We then drove to Azbuka Vkusa, the elite "boutique" grocery store where I usually buy meat. I go to this store last to get whatever I couldn't find elsewhere. My store of "last resort" for a hard-to-find item is usually to Stockmann, the luxurous Finnish chain, but it's in the city's center and it takes another 1 1/2-2 hours to get there and back (but that is sometimes necessary if I need to make a particular recipe and I've located all ingredients except for one... UGH!!!!).
Everything in this store looks sooo nice. It's all arranged as if in a gift shop. You can definitely find some basic items at only a slight mark-up (regular white sugar and herbs, for example), but most things are significantly or MUCH more. It's quite amusing to see the high-end items they carry; check out these colored sugars for 879 rubles ($34.20) and the strawberries for 1, 478 rubles ($57.51)! I can't understand buying strawberries from California when you can get Russian strawberries for $2.39/lb. Granted, I bought some of those local strawberries and 1/3 turned rotten within four hours, but considering the price, they were still worth it...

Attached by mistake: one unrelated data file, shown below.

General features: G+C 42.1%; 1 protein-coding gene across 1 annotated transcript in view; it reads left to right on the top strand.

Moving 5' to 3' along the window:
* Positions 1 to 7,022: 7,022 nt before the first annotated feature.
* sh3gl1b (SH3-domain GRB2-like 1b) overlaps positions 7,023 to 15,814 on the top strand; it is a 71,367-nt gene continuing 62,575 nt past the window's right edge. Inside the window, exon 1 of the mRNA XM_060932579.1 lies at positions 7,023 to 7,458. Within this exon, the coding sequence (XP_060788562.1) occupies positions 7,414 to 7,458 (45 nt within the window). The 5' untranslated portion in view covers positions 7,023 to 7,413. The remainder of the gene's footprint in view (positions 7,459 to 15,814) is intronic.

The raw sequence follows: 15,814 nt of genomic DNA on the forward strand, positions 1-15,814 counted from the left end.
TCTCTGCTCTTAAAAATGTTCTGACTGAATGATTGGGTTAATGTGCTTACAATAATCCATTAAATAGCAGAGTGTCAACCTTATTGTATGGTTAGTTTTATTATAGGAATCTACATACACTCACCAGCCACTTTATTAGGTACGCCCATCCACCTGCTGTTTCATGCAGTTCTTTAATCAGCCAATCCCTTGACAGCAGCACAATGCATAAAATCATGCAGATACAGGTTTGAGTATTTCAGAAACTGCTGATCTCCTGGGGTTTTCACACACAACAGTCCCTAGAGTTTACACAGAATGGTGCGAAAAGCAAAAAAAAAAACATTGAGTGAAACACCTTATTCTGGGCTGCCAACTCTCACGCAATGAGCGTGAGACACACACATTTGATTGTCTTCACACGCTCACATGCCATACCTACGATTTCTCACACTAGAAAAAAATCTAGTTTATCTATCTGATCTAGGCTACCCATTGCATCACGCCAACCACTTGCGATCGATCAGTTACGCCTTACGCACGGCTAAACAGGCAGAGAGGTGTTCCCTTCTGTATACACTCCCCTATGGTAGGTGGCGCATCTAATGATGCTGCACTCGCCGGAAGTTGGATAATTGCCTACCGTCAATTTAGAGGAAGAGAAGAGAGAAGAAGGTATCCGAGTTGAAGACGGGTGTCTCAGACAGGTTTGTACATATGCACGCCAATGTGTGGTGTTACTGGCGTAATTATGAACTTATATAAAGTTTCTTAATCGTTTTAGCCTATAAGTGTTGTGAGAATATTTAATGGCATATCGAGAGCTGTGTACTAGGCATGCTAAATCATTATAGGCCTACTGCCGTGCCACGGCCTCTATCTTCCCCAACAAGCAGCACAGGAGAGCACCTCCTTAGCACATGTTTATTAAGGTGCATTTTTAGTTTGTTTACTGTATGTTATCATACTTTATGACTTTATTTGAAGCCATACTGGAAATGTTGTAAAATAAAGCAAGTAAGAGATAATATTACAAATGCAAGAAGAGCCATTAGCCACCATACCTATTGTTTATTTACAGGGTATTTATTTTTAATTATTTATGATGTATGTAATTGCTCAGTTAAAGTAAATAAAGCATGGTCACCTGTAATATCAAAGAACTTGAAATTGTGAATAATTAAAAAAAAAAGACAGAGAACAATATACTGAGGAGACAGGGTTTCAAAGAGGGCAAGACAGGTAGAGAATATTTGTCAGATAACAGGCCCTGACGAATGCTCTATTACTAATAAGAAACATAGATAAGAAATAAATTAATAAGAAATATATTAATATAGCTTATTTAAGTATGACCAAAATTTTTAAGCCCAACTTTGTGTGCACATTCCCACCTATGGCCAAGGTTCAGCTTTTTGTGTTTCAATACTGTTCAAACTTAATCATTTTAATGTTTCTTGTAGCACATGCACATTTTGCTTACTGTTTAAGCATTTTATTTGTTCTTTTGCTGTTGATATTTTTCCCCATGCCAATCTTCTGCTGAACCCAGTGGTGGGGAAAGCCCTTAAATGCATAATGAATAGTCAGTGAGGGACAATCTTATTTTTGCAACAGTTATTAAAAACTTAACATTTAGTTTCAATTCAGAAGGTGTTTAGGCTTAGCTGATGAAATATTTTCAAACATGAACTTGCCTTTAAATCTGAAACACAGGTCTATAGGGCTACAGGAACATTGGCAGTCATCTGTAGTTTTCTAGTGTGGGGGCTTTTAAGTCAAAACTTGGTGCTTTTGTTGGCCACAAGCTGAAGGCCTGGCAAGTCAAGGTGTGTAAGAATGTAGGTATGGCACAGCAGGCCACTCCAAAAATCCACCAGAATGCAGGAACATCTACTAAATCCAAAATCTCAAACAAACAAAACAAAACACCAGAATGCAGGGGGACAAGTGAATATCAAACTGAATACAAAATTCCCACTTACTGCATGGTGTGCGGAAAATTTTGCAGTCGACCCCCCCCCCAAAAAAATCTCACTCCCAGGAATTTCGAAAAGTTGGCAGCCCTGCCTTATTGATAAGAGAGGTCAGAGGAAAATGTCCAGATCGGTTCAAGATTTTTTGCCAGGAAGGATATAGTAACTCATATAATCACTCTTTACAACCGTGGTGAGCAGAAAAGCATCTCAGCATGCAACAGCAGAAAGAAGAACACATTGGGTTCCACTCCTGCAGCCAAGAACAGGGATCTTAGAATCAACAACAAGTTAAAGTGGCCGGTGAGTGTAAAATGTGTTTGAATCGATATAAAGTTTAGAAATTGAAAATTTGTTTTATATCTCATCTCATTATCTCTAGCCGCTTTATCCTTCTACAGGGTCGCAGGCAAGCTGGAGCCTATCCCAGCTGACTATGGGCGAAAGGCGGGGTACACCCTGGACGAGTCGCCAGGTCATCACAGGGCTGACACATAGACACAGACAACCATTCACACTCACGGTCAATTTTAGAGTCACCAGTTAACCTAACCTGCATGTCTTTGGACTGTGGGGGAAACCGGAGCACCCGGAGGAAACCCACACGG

Today I got miso soup mix (only soup Katya will always eat), parmesan cheese, cannelini beans, apple-filled blini (Russian crepes), a baguette, chicken breasts, sundried tomatoes and olives. I had also need cornstarch and a turnip, but couldn't get them in any of the stores. Given how sick Katya is, I can't now go to the Finnish store to get them. The veggie soup just won't have a turnip and we won't be able to make chocolate pudding from scratch afterall (instead I found a mix here). Bummer that I already bought all the other ingredients to make the pudding at Ramstore! Total bill here: 2,000 rubles ($77.04).
Edited on Tuesday, June 19th. I just went to cook the chicken breasts that I'd purchased at Azbuka Vkusa (the last grocery store visited on Sunday--the one where everything looks so fancy and the prices are quite high). The chicken is only three days old, yet when I took it out of the packaging the smell knocked me over. It was DEFINITELY rotten. Katya was still home sick, so I couldn't bring it back to the store for a new pack (doing so wouldn't have been as simple as in the US, either). Since the trash bin is quite far from our building (perhaps 1/4 mile?), I'm now stuck with the rotten meat until tomorrow afternoon when someone will come to be with Katya.